Build Upon Strong Customer Relationships to Expand Organically. We have built a strong relationship with Amazon.com that has allowed us to expand the size of our service area and add higher margin services to our service offerings. For example, due to our focus on consistent and timely deliveries and our superior safety record, we have increased the number of “last mile” local routes we serve for Amazon from five routes at December 31, 2017 to over 200 routes at December 31, 2018. In addition, we have been able to expand the type of transportation services we render to Amazon.com to include “mid-mile” and line-haul transportation services in which we deliver packages from one distribution center to another or from the distribution center to the U.S. post office. We intend to continue to build on our relationship with Amazon.com and we are working to build similar relationships with other e-commerce retailers to increase the type and scope of the transportation and logistics services we offer.

 

Expand Our Operations to Other Regions of the U.S. Our e-commerce “last mile” delivery services to retail consumers are currently provided primarily in New York, New Jersey and Pennsylvania and our e-commerce “mid-mile” delivery services between customer distribution centers or between such distribution centers and the U.S. post office are currently provided primarily in the northeastern region of the U.S. As we continue to expand our marketing and customer relationships, we anticipate expanding our geographic footprint to provide such services, and to capture market share, in other regions of the U.S. by opening our own operations centers and warehouses, acquiring existing regional transportation and logistics companies in operating in other areas and partnering with local operators in other regions. We believe the expansion of our business in other regions of the U.S. will also allow us to expand our relationships with existing customers who operate in those regions.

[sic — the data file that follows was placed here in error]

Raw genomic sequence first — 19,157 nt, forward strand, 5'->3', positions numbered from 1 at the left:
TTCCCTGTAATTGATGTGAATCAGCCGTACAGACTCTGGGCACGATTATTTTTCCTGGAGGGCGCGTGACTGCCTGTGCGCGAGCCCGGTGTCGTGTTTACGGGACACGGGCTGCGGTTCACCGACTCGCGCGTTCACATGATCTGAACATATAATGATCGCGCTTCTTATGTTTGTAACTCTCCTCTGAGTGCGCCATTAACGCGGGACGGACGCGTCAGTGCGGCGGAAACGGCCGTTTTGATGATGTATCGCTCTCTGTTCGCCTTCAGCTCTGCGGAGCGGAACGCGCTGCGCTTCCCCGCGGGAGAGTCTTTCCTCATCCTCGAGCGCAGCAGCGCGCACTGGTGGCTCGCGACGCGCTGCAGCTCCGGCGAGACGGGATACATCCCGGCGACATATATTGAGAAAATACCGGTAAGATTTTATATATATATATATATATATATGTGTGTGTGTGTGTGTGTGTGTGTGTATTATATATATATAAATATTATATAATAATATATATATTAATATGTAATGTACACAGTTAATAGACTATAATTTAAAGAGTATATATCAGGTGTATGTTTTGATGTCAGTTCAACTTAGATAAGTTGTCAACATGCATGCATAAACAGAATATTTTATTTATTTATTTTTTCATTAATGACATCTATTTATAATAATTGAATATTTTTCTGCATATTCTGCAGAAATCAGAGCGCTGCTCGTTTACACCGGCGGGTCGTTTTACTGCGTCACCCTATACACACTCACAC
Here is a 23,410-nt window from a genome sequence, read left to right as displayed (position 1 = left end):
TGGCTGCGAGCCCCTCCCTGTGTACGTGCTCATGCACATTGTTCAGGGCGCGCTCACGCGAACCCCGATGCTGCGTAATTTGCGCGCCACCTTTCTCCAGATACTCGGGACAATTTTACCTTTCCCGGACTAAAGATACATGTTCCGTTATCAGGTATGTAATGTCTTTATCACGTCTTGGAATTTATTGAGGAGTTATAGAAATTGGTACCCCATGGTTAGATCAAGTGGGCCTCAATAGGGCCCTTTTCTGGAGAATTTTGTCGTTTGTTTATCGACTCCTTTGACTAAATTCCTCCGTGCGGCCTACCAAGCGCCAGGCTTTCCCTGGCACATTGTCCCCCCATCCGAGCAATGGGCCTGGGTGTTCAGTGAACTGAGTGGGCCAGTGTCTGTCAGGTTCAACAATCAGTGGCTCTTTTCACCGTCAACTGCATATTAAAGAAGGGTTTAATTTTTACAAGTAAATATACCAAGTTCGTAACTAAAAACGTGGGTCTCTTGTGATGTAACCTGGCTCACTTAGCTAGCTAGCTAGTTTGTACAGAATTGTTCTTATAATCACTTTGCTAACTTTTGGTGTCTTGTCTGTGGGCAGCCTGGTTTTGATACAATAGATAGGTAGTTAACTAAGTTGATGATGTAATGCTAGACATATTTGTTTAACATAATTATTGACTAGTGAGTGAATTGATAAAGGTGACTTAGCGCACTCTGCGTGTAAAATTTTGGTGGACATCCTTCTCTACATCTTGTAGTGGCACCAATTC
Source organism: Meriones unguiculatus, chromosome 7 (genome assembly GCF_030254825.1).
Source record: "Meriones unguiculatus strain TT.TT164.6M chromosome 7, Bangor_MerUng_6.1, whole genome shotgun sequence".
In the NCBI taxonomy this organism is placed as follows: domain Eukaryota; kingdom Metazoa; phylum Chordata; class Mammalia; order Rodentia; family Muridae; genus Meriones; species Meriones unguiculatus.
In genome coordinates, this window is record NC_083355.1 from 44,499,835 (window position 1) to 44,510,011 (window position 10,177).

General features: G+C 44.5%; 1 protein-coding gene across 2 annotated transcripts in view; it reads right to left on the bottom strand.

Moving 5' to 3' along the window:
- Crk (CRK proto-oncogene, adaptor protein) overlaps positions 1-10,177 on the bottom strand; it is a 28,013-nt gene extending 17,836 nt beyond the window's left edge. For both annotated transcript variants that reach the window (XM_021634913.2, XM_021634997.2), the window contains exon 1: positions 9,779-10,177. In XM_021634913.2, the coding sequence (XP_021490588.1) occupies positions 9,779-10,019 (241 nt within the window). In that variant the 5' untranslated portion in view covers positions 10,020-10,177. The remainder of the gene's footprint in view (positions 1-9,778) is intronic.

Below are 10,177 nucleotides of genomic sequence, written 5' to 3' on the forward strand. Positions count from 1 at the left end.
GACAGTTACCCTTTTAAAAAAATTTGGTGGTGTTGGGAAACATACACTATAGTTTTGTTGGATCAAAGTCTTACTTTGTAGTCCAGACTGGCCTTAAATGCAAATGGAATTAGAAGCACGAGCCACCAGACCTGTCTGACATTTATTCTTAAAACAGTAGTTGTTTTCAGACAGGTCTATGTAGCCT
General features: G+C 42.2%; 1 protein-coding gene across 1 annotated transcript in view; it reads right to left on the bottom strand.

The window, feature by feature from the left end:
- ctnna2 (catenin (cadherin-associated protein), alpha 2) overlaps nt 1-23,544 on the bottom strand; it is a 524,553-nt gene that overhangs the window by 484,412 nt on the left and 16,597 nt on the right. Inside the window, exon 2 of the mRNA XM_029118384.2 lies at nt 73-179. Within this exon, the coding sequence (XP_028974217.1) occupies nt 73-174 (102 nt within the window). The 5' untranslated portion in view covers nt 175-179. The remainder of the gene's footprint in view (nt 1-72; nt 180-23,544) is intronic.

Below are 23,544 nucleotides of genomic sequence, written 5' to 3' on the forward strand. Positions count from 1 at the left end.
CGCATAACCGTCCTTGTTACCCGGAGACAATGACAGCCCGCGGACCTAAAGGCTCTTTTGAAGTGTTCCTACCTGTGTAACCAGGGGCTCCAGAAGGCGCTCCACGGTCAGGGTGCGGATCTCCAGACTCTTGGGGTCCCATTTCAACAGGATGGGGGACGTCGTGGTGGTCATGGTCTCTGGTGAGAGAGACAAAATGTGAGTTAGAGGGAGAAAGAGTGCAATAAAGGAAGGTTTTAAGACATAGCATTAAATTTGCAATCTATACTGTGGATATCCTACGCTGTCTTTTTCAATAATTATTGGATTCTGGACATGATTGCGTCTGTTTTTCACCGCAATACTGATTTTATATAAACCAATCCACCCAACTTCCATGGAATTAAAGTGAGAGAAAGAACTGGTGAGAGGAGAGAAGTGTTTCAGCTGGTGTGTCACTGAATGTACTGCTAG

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Pursue Value-Enhancing Strategic Acquisitions. We intend to pursue strategic acquisitions as a means of adding new markets in the United States, expanding our transportation and logistics service offerings, adding talented management and operational employees, expanding and upgrading our technology platform and developing operational best practices. We are currently at various stages of reviewing several potential acquisition targets and believe we have significant opportunities to grow our business through our knowledge of our industry and possible acquisition targets.

 

Enhance Our Operating Margins. We expect to enhance our operating margins as our business expands through a combination of increased operational efficiencies, leveraging our existing assets and distribution facilities and increase usage of technology to help us better plan, execute and monitor the performance of our services and transportation assets. Many of our transportation assets were initially utilized for a single route per day. As we expand, we have been able to increase utilization through use of assets on multiple routes or the addition of a second shift per day. In addition, we expect that our operating margins will increase as we expand our Shypdirect line-haul and “mid mile” business-to-business transportation and logistics operations, which generally have higher margins than our direct to consumer delivery business.

 

General

 

Our business address is 3 Riverway, Suite 1430, Houston, Texas 77056 and our telephone number is (713) 481-3340. We maintain a website at www.translogsys.com. We have not incorporated by reference into this prospectus the information on our website, and you should not consider it to be a part of this prospectus.

 

Background of the Offering

 

Convertible Notes Transactions